Managing Difficult Emotions

Stress is common for people with rheumatic diseases. Unfortunately, it is not well recognized by rheumatologists up to half of the time. This is important because we know that anxiety and stress, even at low levels, can have huge impacts on quality of life. It is natural to feel negative emotions when your body is not feeling well.

There are many sources of stress. Some of these include balancing activities and rest, medications, interacting with family members, relationships with doctors, physical impairments, changes in physical appearance, and managing flares. In some instances, stress can lead to the development of a rheumatic disease. Stress can also affect how active the disease may be.

Tools like mindfulness can help you cope during times of increased stress. With time, this can lead to improvements in your quality of life. We invite you to try the mindfulness meditations listed below when you are feeling particularly stressed. The more you practice mindfulness, even when you are feeling well, the easier it is to use this tool when you are having a bad day. Staying in the present moment can be difficult as it is completely natural for one’s mind to wander. However, I encourage you to explore the thoughts, emotions, and sensations that may arise, as they are, and acknowledge them without judgement.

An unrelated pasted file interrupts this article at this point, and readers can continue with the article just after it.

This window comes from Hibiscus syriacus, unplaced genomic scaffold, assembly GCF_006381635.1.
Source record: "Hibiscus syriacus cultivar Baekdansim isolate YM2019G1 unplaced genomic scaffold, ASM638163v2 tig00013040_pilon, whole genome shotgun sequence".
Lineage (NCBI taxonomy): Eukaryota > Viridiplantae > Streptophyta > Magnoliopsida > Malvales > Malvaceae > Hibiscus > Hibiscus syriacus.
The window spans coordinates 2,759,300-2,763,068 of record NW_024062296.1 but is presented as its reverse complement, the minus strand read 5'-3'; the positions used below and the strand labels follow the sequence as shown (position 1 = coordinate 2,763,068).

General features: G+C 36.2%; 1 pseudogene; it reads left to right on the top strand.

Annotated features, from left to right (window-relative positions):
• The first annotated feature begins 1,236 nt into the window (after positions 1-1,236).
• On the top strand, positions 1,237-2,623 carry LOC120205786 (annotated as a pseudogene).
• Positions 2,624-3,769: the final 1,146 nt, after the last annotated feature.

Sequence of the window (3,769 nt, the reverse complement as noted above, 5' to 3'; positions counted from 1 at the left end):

Difficult Emotions Meditation #1

Difficult Emotions Meditation #2

Difficult Emotions Meditation #3

Difficult Emotions Meditation #4

Share Your Feedback

Thank you for your interest in the Johns Hopkins Division of Rheumatology’s Mindfulness Program for People Living with Rheumatic Disease. We welcome feedback regarding our exercises. Your response to this questionnaire will remain anonymous and no personal identifiers will be recorded. Completion of this questionnaire is purely voluntary and by taking this survey, your consent to this research study is assumed. Please complete this survey if you are at least 18 years of age and have a rheumatic disease. You may complete this survey for each meditation you have practiced. The information gathered from your responses will help to improve this resource and gain information for research purposes.

Research Study Name: Mindfulness for People Living with Rheumatic Diseases
Study ID: IRB00289772
Principle Investigator: Clifton O. Bingham III, MD
For more information, contact Michelle Jones: 410-550-9674 or